Aonuma has been giving us a lot of new and exciting information regarding A Link Between Worlds, particularly in the development process behind the game, and what has went into making the game what it is. It’s always interesting and fascinating to see how a game was developed, and the rich history and thought process behind it; A Link Between Worlds is no exception. The full interview can be found on IGN, while a condensed Q&A roundup can be read at Nintendo Everything.

Source: IGN
Via: Nintendo Everything
  • tired of this sh*t

    You know, Yuga would have been a far more interesting Villain if he were female. As much as i love the series, so far there hasn't been a single game that stars its main antagonist as a female. They have all been male, it and its starting to get really irritating.

    as a friend once told me, they're only doing this because Ghirahim, the first make-up wearin flamboyant psycho in the series, was a huge hit.


    always having to save zelda, instead of actually helping him in his quest, is also another thing that this series needs to fix. Phantom Hourglass was a step in the right direction, but still, they could do so much better. Zelda is a powerful fighter in the Smash series, why not let her travel with link, in person, and have them be playable together, to take down an evil, TOGETHER.

    • Zeldafan17

      Umm…in OoA, Veran was the villain, and she's female. (not counting linked game)

    • Mahboi

      What's wrong with another Ghirahim? After all, he was the first of his kind. I do agree that a female villain would be unprecedented and potentially something very effective if done properly, but hey, it's not Ganon.

      As for playable Zelda, you could either play the CD-i games (not recommended) or Spirit Tracks (far more recommended).

    • Sanguiluna

      Veran was a female villain, who ended up being a puppet to an even greater, FEMALE villain–two of them, in fact. So there goes your complaint deflated twice over.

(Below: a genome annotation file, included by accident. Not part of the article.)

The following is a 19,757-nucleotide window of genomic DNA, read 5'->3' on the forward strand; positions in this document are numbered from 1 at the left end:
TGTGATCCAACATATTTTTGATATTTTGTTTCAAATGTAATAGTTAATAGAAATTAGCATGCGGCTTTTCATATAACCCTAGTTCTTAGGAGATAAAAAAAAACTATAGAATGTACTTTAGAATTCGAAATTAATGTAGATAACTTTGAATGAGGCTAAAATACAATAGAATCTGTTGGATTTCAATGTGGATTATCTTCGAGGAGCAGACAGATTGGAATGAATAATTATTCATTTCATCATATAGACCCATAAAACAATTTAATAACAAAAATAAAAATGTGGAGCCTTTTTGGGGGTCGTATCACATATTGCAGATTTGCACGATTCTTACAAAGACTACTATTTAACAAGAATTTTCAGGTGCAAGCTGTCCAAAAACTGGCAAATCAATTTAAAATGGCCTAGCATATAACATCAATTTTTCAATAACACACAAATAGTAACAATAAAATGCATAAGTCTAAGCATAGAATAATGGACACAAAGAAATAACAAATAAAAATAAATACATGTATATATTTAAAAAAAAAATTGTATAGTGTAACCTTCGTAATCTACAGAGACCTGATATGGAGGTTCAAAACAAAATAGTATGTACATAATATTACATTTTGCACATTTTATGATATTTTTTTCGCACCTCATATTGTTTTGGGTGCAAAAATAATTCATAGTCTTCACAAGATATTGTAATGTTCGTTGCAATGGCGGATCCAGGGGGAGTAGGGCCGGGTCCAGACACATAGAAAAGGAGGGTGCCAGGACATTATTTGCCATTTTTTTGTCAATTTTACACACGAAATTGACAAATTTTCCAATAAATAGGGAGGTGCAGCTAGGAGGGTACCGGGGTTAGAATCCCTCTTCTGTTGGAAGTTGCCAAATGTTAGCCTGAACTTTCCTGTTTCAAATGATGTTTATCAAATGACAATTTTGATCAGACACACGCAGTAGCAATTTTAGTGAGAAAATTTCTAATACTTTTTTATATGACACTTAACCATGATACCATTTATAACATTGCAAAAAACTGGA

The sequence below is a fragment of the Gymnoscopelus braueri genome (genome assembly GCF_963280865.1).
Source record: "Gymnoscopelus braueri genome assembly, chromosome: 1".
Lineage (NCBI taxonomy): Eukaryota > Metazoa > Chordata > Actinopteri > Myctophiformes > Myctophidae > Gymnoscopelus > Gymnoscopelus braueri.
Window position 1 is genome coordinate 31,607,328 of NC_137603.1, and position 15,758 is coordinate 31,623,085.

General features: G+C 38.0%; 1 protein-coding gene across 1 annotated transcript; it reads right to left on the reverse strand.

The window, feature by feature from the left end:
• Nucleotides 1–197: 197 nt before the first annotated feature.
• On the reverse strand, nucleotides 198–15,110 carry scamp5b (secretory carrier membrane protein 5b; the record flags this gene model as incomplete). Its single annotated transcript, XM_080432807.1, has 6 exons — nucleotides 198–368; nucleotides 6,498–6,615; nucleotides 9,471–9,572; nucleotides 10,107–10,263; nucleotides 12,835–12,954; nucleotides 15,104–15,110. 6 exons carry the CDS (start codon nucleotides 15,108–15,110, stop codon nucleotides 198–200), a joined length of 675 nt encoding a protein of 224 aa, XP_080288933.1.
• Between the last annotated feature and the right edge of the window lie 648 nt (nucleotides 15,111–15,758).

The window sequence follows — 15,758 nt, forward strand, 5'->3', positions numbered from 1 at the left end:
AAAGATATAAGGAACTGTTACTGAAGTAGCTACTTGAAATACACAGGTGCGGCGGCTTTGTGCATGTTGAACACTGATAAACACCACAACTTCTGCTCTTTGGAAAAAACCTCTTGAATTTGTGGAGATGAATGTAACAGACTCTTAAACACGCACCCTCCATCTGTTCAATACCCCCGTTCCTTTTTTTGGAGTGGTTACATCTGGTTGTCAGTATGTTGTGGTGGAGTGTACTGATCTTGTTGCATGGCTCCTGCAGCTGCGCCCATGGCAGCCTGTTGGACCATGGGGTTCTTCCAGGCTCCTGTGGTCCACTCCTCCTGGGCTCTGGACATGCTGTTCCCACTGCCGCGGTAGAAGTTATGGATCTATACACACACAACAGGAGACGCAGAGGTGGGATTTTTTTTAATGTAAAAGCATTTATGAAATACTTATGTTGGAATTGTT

• Nona

        Doesn't mean there can't be more!

    • Ryan

      Have you forgotten Koume and Kotake? The two witches that form Twinrova? They are a boss fight in OoT, and the two behind the scenes villains in the Oracle games along with Veran.

      I do agree that female villains are not common in the Zelda world though and it would be good to introduce more.

    • Reece

      Just because Aonuma says "he" here doesn't mean Yuga is confirmed as a male, especially as this has been translated from Japanese. Did you skip the part In that very same quote where he says himself that Yuga's gender is mysterious? It might not even be human–it could just be a genderless form of evil.

      Also, we don't know anywhere near enough about Yuga to judge whether he/she will be similar to Ghirahim. You're going by appearance alone, whereas he/she could be much more enraged, serious and/or focused on destroying Link rather than toying with him. Even if this were the case, I wouldn't call the concept "milked" as there's only been one Ghirahim.

      I would be all for another female villain though.

  • James

    I think I'm the only person in the world that hates Ghirahim lol I thought he was so lame, girly and un-intimidating, Ganons form at the end of OoT was the closest thing to a brutal villain so far, I hope they make Zelda U a bit more realistic and grown up, I want a villain that I'm scared to face because it looks like a demon God and destroys everything! Haha whether it's a form of Ganon or not

  • guest

    Still being cagey about the timeline, even after the official release and all. Guess we aren't going to get a strait answer for the timeline question…a least not any time soon.

    • TheGrave

      It's already been confirmed that the game takes place several generations after ALttP, but before the original NES Legend of Zelda, so Aonuma doesn't really have to say a lot about it.

      • guest

        I hadn't heard that is was confirmed to be before the NES Zelda games, although that makes a significant amount of sense. Thank you for that information

  • Sanguiluna

    Theorizing time: If Yuga isn't a Gerudo, then that means his physical resemblance to Ganondorf isn't his natural appearance and is a conscious effort on his part…

    Oh gods help us… our villain is a cosplaying fanboy.

  • So Yuga is a guY, otherwise they might have called her Lriga. That actually would have fit with other puns in the names of this game (Lorule for instance)…:)!

  • MDH

    I'm really liking all the info Aonuma is giving out, it shows how much thought goes into the development process. His statement that he feels more in touch with the fanbase now combined with the small but significant improvements in WWHD make me very optimistic for ALBW and Zelda U. I sure hope ALBW will have a Hero Mode.

  • Aonuma is really trying to make this game surpass Ocarina of Time… I think it's working o-O